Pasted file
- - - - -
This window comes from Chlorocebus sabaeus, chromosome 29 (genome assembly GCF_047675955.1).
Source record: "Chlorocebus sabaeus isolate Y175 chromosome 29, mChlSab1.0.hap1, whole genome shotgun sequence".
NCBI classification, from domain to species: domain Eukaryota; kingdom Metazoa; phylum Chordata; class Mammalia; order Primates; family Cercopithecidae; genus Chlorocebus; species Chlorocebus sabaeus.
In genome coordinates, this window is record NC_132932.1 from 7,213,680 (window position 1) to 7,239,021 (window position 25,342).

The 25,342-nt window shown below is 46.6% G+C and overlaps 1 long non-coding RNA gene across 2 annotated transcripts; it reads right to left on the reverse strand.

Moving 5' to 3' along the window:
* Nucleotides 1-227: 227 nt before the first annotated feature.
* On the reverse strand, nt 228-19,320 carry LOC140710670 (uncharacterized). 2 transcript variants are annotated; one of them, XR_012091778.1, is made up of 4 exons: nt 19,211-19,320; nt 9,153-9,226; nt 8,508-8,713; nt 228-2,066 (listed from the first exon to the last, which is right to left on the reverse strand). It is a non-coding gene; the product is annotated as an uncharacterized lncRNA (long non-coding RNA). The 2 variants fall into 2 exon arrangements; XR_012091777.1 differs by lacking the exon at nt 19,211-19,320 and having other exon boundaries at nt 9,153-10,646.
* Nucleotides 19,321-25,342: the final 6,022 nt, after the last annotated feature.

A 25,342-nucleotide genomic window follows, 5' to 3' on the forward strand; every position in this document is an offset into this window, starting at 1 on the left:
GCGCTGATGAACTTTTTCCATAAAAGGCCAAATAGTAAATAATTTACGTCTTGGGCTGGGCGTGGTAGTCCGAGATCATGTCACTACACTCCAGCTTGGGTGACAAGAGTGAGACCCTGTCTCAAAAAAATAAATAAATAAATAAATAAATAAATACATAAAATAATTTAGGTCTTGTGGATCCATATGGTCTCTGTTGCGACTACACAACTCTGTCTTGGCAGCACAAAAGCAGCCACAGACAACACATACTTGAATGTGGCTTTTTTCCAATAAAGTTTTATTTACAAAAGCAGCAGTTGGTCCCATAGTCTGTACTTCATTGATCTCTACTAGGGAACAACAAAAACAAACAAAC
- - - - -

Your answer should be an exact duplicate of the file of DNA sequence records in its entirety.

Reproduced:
This window comes from Chlorocebus sabaeus, chromosome 29 (genome assembly GCF_047675955.1).
Source record: "Chlorocebus sabaeus isolate Y175 chromosome 29, mChlSab1.0.hap1, whole genome shotgun sequence".
NCBI classification, from domain to species: domain Eukaryota; kingdom Metazoa; phylum Chordata; class Mammalia; order Primates; family Cercopithecidae; genus Chlorocebus; species Chlorocebus sabaeus.
In genome coordinates, this window is record NC_132932.1 from 7,213,680 (window position 1) to 7,239,021 (window position 25,342).

The 25,342-nt window shown below is 46.6% G+C and overlaps 1 long non-coding RNA gene across 2 annotated transcripts; it reads right to left on the reverse strand.

Moving 5' to 3' along the window:
* Nucleotides 1-227: 227 nt before the first annotated feature.
* On the reverse strand, nt 228-19,320 carry LOC140710670 (uncharacterized). 2 transcript variants are annotated; one of them, XR_012091778.1, is made up of 4 exons: nt 19,211-19,320; nt 9,153-9,226; nt 8,508-8,713; nt 228-2,066 (listed from the first exon to the last, which is right to left on the reverse strand). It is a non-coding gene; the product is annotated as an uncharacterized lncRNA (long non-coding RNA). The 2 variants fall into 2 exon arrangements; XR_012091777.1 differs by lacking the exon at nt 19,211-19,320 and having other exon boundaries at nt 9,153-10,646.
* Nucleotides 19,321-25,342: the final 6,022 nt, after the last annotated feature.

A 25,342-nucleotide genomic window follows, 5' to 3' on the forward strand; every position in this document is an offset into this window, starting at 1 on the left:
GCGCTGATGAACTTTTTCCATAAAAGGCCAAATAGTAAATAATTTACGTCTTGGGCTGGGCGTGGTAGTCCGAGATCATGTCACTACACTCCAGCTTGGGTGACAAGAGTGAGACCCTGTCTCAAAAAAATAAATAAATAAATAAATAAATAAATACATAAAATAATTTAGGTCTTGTGGATCCATATGGTCTCTGTTGCGACTACACAACTCTGTCTTGGCAGCACAAAAGCAGCCACAGACAACACATACTTGAATGTGGCTTTTTTCCAATAAAGTTTTATTTACAAAAGCAGCAGTTGGTCCCATAGTCTGTACTTCATTGATCTCTACTAGGGAACAACAAAAACAAACAAAC